Evolution over time of pediatric hyperthyroidism

French experts followed pediatric subjects with hyperthyroidism over a period of 10 years to see how the frequency of this thyroid dysfunction was trending over time. The results indicated that the incidence of pediatric hyperthyroidism has increased over the years, and they hypothesized relationships between this increase and possible factors that have promoted its occurrence.

Pediatric hyperthyroidism is caused in most cases by Graves’ disease, which develops by mechanisms of autoimmunity and is rare in children. Data on the prevalence of this disease are few, and its incidence within specific geographical areas is unknown. With this in mind, Le Moal and colleagues performed a study to describe for the first time trends in the frequency of occurrence of pediatric hyperthyroidism in France. In addition, the authors also analyzed its distribution over the territory to identify any environmental factors that favor its development. This was a population-based observational study, based on the analysis of data in the National Health System archive, referring to the period between 2008 and 2017, and collected throughout the national territory of France. Subjects with an indicator associated with the occurrence of new cases of treated hyperthyroidism in children and adolescents aged 6 months to 17.9 years were identified. Cases were placed in relation to precise geographic areas, referring to Departments of residence. A descriptive analysis of incidence by sex, age, and year was performed, and a spatiotemporal model was used to estimate frequencies of occurrence at the departmental level. A total of 4734 new cases were identified, 80% female subjects (n=3787) and 20% male subjects (n=947). The incidence was 3.35 (95% confidence interval 3.26-3.45) per 100,000 person-years, throughout the period considered in the research. The authors estimated that from 2008 to 2017 the incidence increased by 30 percent (19.0 percent; 42.3 percent). They also verified that the annual incidence increased incrementally over the 10 years considered, in both males and females, regardless of age groups and department of residence. On the other hand, the spatial pattern highlighted the marked heterogeneity in the risk of developing pediatric hyperthyroidism throughout France.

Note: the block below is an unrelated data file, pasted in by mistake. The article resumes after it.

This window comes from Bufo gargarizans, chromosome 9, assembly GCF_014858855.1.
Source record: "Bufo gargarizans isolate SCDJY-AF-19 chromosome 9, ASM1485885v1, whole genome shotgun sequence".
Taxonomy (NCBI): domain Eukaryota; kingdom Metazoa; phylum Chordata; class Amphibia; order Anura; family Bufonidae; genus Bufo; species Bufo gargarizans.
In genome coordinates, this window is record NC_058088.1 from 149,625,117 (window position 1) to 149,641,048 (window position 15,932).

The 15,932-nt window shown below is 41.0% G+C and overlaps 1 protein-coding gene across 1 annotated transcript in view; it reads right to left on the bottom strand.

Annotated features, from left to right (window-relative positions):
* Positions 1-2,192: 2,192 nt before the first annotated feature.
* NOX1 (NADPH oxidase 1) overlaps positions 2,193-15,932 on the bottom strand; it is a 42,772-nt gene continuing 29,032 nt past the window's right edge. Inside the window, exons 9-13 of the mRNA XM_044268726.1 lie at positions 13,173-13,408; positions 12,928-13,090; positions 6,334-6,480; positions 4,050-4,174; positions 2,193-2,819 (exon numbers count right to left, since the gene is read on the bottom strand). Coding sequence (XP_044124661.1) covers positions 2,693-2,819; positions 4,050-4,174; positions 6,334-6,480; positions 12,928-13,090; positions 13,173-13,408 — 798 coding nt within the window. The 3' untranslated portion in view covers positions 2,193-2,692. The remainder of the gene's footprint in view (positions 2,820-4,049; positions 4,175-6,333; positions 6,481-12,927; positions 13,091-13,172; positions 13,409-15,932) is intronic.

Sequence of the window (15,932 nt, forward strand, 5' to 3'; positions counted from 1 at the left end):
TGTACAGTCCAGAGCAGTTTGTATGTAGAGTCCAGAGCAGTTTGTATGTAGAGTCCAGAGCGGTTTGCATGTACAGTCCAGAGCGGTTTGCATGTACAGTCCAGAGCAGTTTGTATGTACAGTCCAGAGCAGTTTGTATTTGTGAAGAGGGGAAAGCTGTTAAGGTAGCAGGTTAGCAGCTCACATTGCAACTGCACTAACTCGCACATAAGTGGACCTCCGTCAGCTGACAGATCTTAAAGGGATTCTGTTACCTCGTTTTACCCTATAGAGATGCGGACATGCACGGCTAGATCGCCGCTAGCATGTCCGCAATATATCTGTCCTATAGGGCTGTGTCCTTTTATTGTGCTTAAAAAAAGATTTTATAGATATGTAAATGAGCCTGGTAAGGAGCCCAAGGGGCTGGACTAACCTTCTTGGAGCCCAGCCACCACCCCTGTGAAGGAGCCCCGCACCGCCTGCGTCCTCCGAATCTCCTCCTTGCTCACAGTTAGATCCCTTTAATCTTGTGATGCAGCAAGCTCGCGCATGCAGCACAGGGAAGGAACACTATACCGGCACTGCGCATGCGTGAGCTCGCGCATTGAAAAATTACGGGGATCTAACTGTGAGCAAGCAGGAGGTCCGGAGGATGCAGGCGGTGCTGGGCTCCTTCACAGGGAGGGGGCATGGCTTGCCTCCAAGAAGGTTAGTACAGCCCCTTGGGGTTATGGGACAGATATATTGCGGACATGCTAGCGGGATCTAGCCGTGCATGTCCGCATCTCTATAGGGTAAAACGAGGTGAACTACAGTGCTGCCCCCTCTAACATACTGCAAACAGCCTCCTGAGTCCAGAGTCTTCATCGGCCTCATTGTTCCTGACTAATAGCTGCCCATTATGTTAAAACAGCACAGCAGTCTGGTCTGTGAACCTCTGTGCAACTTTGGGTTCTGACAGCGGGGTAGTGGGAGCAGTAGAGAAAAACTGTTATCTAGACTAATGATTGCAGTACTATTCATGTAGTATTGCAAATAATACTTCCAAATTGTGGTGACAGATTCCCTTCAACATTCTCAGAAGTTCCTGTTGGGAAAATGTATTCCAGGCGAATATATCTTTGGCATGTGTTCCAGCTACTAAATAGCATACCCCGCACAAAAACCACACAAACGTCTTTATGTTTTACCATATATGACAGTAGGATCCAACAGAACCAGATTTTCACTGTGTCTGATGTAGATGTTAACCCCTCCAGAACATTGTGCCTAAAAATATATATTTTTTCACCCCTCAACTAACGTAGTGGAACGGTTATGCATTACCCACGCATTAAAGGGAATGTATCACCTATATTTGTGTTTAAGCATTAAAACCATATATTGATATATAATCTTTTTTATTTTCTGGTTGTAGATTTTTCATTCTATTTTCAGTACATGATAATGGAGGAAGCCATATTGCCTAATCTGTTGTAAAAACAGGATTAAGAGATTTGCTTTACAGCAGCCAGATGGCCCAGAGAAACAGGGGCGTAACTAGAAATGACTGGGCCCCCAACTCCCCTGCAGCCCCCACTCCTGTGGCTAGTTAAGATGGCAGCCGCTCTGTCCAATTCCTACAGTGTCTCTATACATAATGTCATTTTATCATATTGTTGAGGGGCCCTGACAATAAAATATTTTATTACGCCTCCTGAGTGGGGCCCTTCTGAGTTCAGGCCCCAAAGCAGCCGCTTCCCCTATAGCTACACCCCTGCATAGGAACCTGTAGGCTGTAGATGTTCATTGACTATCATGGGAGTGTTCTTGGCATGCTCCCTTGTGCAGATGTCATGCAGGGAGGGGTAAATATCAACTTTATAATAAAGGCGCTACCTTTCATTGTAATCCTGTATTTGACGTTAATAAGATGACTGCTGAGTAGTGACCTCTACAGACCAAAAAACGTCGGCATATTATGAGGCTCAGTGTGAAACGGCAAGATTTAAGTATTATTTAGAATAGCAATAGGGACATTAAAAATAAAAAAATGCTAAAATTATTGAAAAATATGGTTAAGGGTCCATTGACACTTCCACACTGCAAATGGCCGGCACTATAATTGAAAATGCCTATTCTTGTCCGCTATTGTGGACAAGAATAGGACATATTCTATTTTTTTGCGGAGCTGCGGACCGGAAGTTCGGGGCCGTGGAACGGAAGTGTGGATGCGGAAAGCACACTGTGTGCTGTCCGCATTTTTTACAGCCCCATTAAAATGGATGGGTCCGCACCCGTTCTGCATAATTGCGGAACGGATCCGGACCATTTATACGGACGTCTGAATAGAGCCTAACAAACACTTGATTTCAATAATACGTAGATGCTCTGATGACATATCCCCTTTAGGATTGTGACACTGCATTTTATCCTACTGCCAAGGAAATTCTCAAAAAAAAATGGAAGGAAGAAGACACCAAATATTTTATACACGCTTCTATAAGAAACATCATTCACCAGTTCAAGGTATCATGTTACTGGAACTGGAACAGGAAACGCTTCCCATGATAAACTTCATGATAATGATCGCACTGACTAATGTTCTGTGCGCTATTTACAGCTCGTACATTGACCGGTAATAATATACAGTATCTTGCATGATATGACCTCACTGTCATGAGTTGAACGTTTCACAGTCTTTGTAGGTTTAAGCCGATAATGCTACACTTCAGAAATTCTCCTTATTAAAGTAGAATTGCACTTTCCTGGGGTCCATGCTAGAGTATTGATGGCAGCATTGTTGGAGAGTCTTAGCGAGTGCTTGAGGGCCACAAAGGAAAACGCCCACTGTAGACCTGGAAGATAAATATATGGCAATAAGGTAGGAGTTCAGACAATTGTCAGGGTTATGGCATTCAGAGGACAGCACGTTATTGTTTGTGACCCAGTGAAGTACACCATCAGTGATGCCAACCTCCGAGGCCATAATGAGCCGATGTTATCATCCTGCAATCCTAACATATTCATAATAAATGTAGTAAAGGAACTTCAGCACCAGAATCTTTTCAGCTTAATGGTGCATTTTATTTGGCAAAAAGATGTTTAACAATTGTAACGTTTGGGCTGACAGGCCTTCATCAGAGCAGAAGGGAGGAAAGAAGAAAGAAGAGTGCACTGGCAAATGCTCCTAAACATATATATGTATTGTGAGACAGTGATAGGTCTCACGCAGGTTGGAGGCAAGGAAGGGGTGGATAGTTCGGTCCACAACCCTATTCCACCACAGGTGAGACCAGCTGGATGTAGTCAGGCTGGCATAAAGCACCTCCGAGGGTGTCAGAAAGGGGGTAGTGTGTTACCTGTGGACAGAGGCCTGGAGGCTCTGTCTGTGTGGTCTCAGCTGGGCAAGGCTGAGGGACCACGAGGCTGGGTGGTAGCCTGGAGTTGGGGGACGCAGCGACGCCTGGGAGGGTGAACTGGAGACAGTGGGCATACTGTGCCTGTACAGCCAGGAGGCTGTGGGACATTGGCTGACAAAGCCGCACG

In the conclusions, the authors pointed out that the results of their study showed an increase in the incidence of pediatric hyperthyroidism, and this could reflect changes in the interaction between genetic and environmental factors distributed heterogeneously across the territory.

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